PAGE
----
21. Tegumai Bopsulai, FCD – That was brilliant. I almost fell out of my chair I was laughing so hard.
    QrazyQat – Thanks for the correction. I had always been under the impression that TLTC had done well due to all the protests and media attention. Makes it a good analogy for Expelled. Although more people are going to see documentaries I don’t think that, even with all the controversy, there will be much of an audience for what is, after all, a niche film.
    Mark – All the more reason why we need a better understanding of those forces before we trot out Ken Miller and the AAAS.

  22. sorry about the double post
    also, just to be clear, I also agree that Nisbet is wrong in this case. PZ perfectly framed his expulsion.

  23. Thanks for the correction. I had always been under the impression that TLTC had done well due to all the protests and media attention
    It’s one of those accepted but unexamined things; I don’t know why people just repeat things like that without ever checking them, but that’s where that Darwin quote I like comes in: “False facts are highly injurious to the progress of science, for they often endure long”. It’s not just in sceicne that false facts endure long and are highly injurious; in this case and others this particular false fact is used to suggest that one should shut up and not object to the objectionable. And it gets used by people who no doubt do not want to remain silent in the face of the objectionable. In the same way — you may have noticed over the years — the rightwing often points to boycotts as somehow unethical when it’s left-leaning; when radical rightwingers stage a boycott it’s a-okay American pie.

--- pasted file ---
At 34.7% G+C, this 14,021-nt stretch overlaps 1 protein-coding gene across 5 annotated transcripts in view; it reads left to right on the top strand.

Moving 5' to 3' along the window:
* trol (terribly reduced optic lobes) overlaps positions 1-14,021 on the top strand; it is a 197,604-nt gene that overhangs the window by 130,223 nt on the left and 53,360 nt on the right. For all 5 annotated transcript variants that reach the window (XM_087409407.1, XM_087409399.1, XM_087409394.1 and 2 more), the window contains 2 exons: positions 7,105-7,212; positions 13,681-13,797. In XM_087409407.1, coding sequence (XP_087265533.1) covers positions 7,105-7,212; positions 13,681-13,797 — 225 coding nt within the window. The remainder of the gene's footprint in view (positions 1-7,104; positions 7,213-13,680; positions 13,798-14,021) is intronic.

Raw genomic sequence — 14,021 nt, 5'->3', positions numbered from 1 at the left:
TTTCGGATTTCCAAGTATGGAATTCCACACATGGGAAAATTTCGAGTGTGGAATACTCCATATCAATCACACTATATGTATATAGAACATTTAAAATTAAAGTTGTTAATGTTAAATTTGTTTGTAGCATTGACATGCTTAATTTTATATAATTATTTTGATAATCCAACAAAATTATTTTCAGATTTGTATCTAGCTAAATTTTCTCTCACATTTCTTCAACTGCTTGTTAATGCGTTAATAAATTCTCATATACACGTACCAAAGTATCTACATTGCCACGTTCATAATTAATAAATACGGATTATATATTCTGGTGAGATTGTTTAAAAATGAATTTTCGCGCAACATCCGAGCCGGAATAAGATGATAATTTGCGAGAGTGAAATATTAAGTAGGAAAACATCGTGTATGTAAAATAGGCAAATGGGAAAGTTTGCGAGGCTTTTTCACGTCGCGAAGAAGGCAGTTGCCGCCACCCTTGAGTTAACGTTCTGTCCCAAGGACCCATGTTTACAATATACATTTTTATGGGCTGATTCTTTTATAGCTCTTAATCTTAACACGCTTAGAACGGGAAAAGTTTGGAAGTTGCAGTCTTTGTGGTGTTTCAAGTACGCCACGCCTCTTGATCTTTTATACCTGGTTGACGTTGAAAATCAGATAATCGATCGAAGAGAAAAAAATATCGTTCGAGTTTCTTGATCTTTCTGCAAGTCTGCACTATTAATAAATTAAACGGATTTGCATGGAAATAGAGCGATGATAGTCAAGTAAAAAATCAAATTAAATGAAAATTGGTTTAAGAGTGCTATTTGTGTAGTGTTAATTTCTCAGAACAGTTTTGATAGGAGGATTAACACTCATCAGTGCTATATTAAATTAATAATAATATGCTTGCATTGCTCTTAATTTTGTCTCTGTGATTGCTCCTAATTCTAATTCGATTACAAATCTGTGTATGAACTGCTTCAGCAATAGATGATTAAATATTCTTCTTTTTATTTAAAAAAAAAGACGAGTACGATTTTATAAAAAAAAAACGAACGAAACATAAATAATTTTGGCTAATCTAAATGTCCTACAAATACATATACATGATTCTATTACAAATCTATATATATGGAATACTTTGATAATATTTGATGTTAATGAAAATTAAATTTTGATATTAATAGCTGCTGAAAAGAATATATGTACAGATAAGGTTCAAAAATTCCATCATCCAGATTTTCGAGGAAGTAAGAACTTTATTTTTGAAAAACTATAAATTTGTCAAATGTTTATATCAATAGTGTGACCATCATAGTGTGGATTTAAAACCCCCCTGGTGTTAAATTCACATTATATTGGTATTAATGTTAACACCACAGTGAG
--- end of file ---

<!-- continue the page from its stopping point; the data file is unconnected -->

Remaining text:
Bottom line: Buzz, any old buzz, does not equal good marketing; there is such a thing as bad publicity.